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Goldstein, Eugen


GOLDSTEIN, EUGEN (1850–1931), German physicist. Goldstein was born at Gleiwitz in Upper Silesia and became a student of the German scientist Herman von Helmholtz (1821–1894). Most of Goldstein's research was devoted to radiant emissions, first at the University of Berlin and later at the Potsdam Observatory. He is best remembered for his studies of high-vacuum cathode ray tubes, leading to his discovery of "Kanalstrahlen," known in English as "canal rays." He found that these rays travel in the opposite direction from normal cathode rays. This was highly significant for the understanding of radiation in general, as it was shown later that such rays consist of positively charged particles and this in turn led Rutherford to prove that these particles, called protons, must exist alongside uncharged neutrons to make up the nucleus of every atom.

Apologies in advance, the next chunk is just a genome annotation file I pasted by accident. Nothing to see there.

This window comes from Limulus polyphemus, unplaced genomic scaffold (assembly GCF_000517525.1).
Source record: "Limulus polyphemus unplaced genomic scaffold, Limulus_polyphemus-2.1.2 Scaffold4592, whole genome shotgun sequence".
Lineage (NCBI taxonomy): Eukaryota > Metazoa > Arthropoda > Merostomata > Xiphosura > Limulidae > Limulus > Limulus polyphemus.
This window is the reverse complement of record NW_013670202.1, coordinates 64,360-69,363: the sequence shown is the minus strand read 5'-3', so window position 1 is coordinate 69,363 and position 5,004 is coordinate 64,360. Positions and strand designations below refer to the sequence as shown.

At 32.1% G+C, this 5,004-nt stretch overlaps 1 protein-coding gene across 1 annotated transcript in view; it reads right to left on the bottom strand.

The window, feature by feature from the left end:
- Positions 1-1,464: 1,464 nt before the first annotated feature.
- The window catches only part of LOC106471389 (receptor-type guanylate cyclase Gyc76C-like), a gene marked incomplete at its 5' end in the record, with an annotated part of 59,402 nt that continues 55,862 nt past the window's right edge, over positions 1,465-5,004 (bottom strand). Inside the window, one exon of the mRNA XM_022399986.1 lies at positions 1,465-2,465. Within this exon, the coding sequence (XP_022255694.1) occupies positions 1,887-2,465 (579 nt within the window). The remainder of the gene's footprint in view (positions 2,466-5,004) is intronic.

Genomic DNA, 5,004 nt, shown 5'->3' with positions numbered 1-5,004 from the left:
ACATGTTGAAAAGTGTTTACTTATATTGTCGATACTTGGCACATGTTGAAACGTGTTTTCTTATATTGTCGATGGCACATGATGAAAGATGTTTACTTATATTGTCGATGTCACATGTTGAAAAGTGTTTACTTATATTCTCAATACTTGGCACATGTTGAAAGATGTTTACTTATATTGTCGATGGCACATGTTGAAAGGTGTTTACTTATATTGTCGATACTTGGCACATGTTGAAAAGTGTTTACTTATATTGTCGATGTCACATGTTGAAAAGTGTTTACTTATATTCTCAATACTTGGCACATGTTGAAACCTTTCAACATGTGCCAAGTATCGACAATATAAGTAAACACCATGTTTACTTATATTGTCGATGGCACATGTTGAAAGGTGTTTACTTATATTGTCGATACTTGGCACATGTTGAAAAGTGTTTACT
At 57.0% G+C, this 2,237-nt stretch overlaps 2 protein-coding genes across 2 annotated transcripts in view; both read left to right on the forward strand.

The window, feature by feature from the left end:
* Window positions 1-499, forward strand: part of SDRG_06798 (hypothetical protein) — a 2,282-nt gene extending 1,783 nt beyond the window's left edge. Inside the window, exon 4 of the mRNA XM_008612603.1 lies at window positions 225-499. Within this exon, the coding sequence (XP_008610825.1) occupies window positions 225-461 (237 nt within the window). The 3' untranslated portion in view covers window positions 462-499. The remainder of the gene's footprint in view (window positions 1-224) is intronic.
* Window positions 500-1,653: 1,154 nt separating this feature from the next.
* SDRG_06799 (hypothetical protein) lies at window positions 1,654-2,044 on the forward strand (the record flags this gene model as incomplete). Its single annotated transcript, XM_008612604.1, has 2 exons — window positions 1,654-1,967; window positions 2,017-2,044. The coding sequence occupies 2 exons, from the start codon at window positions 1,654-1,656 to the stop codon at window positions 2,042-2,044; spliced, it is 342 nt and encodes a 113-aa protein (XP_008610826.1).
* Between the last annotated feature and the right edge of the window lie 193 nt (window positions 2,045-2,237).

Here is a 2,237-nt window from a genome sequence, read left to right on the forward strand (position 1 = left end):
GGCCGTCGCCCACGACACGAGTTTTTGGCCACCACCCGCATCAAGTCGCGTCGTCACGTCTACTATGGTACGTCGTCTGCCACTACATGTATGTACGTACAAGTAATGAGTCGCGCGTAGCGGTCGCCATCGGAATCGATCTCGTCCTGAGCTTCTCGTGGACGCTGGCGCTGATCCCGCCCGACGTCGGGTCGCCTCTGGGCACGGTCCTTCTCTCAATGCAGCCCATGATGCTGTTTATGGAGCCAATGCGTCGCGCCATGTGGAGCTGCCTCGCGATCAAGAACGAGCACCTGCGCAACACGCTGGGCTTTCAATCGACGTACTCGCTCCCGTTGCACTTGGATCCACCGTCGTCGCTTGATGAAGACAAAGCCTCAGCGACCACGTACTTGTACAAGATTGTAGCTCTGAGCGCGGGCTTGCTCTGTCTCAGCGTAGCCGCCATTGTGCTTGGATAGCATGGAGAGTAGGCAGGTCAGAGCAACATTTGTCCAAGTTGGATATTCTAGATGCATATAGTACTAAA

I. Asimov, Biographical Encyclopedia of Science and Technology (1964), 403–4; Huntress, in: Proceedings of the American Academy of Arts and Sciences, 78 (1950), 29–30.

[J. Edwin Holmstrom]

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